Dressed in a vivid orange and black-lace dress, cellist Zara Nelsova stepped onto the small black dais in the middel of the Terrace Theater stage yesterday afternoon with the dramatic presence of royalty ascending the throne. And, indeed, her nobility of concept and majesty of line in the opening selection, Siloti's arrangement of the Adagio from Bach's Toccata in C Major, musically confirmed that impression. With eyes closed, Nelsova played as if in an intense dialogue with Bach, finding insights of a truly aristocratic rarity.

In addition to an unfailing elegance of style Nelsova displayed a lively intelligence, particularly evident in her animated response to a Haydn C Major sonata -- an engaging work, at once tender and playful, seldom heard on recital programs. She seemed to take special pleasure in the final movement, a spirited set of variations that sent her traveling frequently into the upper reaches of the fingerboard.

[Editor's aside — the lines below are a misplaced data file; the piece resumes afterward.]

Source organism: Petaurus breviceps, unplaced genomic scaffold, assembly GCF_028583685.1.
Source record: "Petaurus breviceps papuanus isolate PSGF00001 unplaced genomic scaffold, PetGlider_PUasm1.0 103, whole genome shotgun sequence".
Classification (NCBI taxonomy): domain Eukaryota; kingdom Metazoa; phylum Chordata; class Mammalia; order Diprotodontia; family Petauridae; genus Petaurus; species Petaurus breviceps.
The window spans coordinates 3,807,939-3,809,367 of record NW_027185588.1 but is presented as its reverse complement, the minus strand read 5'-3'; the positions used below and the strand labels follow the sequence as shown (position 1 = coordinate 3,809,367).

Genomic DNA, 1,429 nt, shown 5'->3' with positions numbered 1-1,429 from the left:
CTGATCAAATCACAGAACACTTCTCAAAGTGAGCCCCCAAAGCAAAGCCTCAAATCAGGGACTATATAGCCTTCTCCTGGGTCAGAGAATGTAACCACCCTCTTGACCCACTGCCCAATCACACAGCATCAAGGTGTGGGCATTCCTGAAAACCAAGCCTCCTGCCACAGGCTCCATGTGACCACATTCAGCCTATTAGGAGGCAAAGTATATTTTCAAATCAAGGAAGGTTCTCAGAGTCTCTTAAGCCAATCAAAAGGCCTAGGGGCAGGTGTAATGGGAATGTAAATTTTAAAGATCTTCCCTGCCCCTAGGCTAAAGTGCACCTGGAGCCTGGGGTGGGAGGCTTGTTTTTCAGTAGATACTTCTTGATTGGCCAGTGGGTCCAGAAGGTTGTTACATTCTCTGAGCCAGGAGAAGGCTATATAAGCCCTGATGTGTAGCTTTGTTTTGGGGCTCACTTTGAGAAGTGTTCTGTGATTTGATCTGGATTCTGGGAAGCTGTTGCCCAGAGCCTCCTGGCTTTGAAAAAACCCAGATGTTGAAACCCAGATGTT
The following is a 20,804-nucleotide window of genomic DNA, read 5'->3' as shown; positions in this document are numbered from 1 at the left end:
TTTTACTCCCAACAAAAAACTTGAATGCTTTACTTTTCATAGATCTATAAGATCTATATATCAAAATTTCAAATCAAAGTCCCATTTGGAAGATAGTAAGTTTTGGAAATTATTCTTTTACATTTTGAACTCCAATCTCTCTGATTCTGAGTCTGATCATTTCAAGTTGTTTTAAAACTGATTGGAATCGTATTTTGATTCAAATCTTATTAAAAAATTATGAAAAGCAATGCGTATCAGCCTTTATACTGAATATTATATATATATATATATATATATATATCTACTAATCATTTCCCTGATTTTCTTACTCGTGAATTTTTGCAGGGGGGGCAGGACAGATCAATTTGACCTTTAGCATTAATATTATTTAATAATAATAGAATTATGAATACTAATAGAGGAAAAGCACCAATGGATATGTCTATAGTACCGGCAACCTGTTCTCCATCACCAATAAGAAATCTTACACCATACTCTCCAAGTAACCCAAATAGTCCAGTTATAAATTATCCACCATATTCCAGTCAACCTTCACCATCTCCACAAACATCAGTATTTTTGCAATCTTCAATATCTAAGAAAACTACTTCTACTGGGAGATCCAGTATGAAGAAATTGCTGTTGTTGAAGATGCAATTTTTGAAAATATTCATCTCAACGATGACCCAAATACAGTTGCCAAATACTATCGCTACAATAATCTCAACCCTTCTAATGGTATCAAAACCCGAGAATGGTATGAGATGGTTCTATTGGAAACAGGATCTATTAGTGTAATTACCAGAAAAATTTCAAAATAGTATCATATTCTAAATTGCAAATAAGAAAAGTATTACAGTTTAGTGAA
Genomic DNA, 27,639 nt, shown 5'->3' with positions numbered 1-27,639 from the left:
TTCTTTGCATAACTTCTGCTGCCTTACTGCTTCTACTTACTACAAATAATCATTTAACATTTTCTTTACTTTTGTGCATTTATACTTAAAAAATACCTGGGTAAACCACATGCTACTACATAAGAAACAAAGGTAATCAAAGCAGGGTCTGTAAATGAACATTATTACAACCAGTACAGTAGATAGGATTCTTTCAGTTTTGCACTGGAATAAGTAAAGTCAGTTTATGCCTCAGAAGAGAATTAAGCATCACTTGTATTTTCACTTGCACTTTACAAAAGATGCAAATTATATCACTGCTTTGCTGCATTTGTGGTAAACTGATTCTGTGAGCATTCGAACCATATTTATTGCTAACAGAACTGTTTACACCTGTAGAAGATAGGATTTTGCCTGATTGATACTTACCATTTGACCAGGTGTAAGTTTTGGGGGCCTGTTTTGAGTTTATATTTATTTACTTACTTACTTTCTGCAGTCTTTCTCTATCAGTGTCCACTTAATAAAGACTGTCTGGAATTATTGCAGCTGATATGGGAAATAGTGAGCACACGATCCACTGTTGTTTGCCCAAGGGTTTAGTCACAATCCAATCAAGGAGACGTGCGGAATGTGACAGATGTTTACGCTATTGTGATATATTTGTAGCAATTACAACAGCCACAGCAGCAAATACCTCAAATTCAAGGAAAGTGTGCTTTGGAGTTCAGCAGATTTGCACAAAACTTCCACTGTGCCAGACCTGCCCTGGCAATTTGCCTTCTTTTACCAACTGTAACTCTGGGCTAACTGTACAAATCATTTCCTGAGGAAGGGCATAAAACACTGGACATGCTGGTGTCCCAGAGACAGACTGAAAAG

The harmony of her partnership with pianist Brooks Smith, who provided solid and sympathetic support throughout the concert, was especially evident in a structurally forceful interpretation of Beethoven's A Major sonata. Debussy's sensuous cello sonata brought forth more of Nelsova's playfulness as well as an evocative warmth which took on an expansive romanticism in the closing Rachmaninoff sonata.